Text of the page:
He is an equally delicate balance with respect to the families of the victims. General Martins often speaks of justice for the victims. The voice of the victims and their families is a strong and compelling voice and the jury (panel) when finally selected and sitting will undoubtedly empathize with it.  As the proceedings progress, those interested in a fair and open process will need to be attentive to ensure that the prosecution serves justice by remaining neutral to and independent of each individual stakeholder group.

(Catherine Lemmer, 9/11 Hearings, Guantanamo Bay, February 2015)

Three Indiana McKinney Law Professors Travel to Guantanamo Bay, Cuba

Professor Lemmer to return to Guantanamo Bay to monitor the 9/11 case against Khalid Shaik Mohammad and 4 co-defendants

IU McKinney Professor Lemmer to return to Guantanamo Bay to monitor the 9/11 case against Khalid Shaik Mohammad and 4 co-defendants

Indiana University McKinney School of Law will send three law professors to Guantanamo Bay, Cuba to monitor U.S. Military Commission hearings in February 2015. They represent the law school’s Military Commission Observation Project, also known as the Gitmo Observer, that was selected by the Pentagon to observe, analyze and report on war crimes trials at the Guantanamo Bay Naval Station.

Professors Edwards & Lemmer – The 9/11 case

Professors George Edwards and Professor Lemmer will monitor pre-trial hearings in the case against five alleged masterminds of the 9/11 airplane attacks on the World Trade Center and the Pentagon. The lead 9/11 case defendant is Khalid Shaik Mohammad (KSM).

Professor George Edwards on a US Military C-17 flight from Andrews Air Force Base to Guantanamo Bay, Cuba (June 2014)

Professor George Edwards on a US Military C-17 flight from Andrews Air Force Base to Guantanamo Bay, Cuba (June 2014)

Professors Edwards, who is founding director of Gitmo Observer, said “The IU McKinney School of Law is fortunate that we can help promote transparency at the Guantanamo Bay war crimes trials, and that we can observe, analyze and form conclusions about whether Guantanamo Bay stakeholders are being afforded all rights to which they are entitled. In the Guantanamo Bay Fair Trial Manual we are publishing, we examine rights of the defendants, as well as rights of victims and their families, rights of the prosecution, rights of witnesses, rights of the U.S. military personnel who provide Guantanamo Bay security, and rights and interests of all other stakeholders”.


Professor Edwards is scheduled to return to Guantanamo Bay from 14 – 21 February 2015. Professor Edwards’ first visit to Guantanamo Bay was in 2007, when he was an expert witness in the case against Australian David Hicks, who at Guantanamo Bay became the first person since World War II to be convicted by a U.S. Military Commission.

Professor Lemmer, who is a lawyer and international librarian, has played instrumental roles in the development of the Gitmo Observer. She is scheduled to travel to Guantanamo Bay for 9 -13 February hearings. She was at Guantanamo Bay in December 2014 for hearings in that same case. Professor Lemmer has been library liaison to the Gitmo Observer, and a key developer of the Gitmo Observer website, briefing materials, and project policies. She has also undertaken to help develop the NGO Observer Library, which will be a functioning resource center for NGO Observers to use while they are on missions to Guantanamo Bay to monitor hearings.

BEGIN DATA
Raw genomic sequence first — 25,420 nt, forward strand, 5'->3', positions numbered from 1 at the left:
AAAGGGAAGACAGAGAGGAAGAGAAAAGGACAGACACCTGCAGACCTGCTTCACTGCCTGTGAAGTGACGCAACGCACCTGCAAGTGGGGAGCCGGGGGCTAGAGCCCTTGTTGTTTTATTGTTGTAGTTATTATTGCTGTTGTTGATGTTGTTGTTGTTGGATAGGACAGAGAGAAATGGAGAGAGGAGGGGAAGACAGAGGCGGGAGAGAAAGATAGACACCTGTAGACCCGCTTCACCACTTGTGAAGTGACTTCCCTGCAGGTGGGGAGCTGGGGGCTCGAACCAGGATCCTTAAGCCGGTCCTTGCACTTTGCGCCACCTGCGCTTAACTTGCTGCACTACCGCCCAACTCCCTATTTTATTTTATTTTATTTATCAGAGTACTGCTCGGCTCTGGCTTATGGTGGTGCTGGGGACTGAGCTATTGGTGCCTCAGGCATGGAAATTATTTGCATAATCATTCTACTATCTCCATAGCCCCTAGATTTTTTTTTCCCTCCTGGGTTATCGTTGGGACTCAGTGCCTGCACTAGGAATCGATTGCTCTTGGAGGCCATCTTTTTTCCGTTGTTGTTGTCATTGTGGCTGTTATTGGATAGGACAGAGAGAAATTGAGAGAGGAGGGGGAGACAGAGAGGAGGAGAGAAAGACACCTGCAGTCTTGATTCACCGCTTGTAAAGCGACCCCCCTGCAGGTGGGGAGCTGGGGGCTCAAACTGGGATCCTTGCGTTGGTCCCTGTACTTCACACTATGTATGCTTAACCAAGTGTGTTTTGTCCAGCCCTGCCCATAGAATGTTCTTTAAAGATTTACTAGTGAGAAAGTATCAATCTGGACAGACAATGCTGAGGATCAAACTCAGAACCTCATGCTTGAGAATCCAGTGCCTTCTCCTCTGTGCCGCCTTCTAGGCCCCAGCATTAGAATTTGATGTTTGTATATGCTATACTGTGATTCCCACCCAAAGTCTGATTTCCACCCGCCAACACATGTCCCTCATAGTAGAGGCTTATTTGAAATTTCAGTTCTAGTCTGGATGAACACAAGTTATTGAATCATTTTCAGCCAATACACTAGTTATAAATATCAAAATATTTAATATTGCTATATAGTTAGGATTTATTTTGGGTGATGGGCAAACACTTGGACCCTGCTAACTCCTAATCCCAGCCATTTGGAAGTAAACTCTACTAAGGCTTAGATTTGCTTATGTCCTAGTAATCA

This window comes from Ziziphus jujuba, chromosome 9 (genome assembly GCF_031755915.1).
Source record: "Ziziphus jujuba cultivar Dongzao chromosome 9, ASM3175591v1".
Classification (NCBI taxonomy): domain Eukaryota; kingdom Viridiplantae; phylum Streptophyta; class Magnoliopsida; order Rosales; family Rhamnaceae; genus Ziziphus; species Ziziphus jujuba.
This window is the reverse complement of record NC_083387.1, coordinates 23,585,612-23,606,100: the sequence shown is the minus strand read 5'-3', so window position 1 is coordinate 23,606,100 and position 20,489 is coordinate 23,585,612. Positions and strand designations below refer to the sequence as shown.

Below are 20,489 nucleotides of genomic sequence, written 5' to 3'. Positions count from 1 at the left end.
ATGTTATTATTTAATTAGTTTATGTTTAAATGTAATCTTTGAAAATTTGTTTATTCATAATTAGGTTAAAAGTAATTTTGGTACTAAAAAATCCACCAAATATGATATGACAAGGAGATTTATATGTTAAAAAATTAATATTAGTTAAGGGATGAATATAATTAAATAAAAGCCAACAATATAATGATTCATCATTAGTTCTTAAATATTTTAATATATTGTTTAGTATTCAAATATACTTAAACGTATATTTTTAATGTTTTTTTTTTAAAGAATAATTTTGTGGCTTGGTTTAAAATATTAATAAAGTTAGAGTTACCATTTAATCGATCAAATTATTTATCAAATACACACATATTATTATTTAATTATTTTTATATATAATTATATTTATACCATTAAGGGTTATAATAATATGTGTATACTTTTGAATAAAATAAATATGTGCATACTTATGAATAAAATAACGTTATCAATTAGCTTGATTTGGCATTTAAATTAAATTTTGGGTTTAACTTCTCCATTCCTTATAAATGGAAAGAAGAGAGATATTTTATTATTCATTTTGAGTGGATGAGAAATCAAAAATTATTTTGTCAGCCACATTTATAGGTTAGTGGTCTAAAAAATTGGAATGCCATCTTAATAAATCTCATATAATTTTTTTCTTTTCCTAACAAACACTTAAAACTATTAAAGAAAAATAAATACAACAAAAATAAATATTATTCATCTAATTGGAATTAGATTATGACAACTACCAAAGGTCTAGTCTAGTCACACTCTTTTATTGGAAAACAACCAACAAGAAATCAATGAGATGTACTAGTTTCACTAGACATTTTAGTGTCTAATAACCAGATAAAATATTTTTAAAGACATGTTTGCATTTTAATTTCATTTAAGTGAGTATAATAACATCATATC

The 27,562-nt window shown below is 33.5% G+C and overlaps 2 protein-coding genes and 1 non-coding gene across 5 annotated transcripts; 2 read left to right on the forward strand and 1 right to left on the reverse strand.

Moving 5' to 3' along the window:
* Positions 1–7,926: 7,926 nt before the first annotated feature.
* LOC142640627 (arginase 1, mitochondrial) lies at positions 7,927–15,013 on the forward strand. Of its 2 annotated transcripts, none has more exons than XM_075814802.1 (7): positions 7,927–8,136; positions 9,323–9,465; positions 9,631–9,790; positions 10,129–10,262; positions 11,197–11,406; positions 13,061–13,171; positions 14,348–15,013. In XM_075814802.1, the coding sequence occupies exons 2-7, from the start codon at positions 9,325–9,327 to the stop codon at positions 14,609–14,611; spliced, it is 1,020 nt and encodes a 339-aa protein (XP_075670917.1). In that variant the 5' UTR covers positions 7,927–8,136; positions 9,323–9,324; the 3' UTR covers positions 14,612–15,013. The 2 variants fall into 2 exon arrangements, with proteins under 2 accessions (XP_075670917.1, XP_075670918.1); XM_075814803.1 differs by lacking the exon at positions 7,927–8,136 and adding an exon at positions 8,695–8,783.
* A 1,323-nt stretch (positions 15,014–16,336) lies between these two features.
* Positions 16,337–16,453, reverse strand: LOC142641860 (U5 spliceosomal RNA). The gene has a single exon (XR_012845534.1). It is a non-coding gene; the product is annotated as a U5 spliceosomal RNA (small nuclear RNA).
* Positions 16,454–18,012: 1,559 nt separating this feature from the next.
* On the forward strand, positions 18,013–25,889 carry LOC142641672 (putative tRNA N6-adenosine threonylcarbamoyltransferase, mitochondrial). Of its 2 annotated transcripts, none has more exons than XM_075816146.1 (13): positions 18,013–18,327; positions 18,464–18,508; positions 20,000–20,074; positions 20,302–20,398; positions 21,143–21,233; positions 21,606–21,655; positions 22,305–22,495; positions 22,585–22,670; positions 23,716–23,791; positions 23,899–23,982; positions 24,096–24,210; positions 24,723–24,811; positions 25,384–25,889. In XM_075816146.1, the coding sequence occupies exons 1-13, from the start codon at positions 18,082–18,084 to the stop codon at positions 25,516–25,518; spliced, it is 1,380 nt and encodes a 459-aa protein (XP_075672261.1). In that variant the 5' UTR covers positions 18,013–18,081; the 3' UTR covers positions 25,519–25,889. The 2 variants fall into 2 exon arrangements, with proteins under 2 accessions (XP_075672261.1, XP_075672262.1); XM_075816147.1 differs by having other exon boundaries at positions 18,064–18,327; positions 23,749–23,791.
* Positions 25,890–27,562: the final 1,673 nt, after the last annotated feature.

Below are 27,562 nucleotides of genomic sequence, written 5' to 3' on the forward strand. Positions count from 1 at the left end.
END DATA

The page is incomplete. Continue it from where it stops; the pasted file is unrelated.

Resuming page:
Professor Wilson — The USS Cole / al Nashiri case

Professor Wilson is scheduled for Guantanamo Bay travel to monitor the USS al Nashiri case.

Professor Wilson is scheduled for Guantanamo Bay travel to monitor the USS al Nashiri case.

Professor Wilson, is scheduled to travel to Guantanamo Bay during the week of 23 – 27 February 2015 to monitor the case against al Nashiri, who is alleged to have masterminded the 2000 suicide attack against the USS Cole, a U.S. Naval ship that was docked off the coast of Yemen, and that killed and wounded numerous U.S. sailors.

Professor Wilson, in preparing for his first mission, will be posting his preliminary observations on the Gitmo Observer blog very soon!

Are you interested in travel to Ft. Meade or Guantanamo Bay?

Indian McKinney School of Law students, faculty, staff and graduates are eligible to be considered for travel to Ft. Meade and Guantanamo Bay through the Gitmo Observer. Registration forms are available on our website.

Dean Andy Klein - in front of building

In 2014, Dean Andy Klein was scheduled to travel to Ft. Meade, Maryland to observe Guantanamo Bay courtroom proceedings simultaneously video-cast by secure link. The hearings were cancelled, and Dean Klein is expected to reschedule in the near future.

IU McKinney Law School Dean Andy Klein is expected to travel to Ft. Meade, Maryland to monitor military commission trials during the Spring 2015

(Post by by George Edwards)

Using the Fair Trial Manual at GTMO – Hadi al Iraqi Hearings – January 25-31

I thought I would comment on how I used the Guantanamo Bay Fair Trial Manual throughout my week at GTMO.  Our group was very lucky in that we had more open sessions than other groups have seen in the past.  The Manual came in particularly handy when we met with counsel, when I spoke with people outside of the courtroom, educating observers in the gallery, and also while observing the hearings.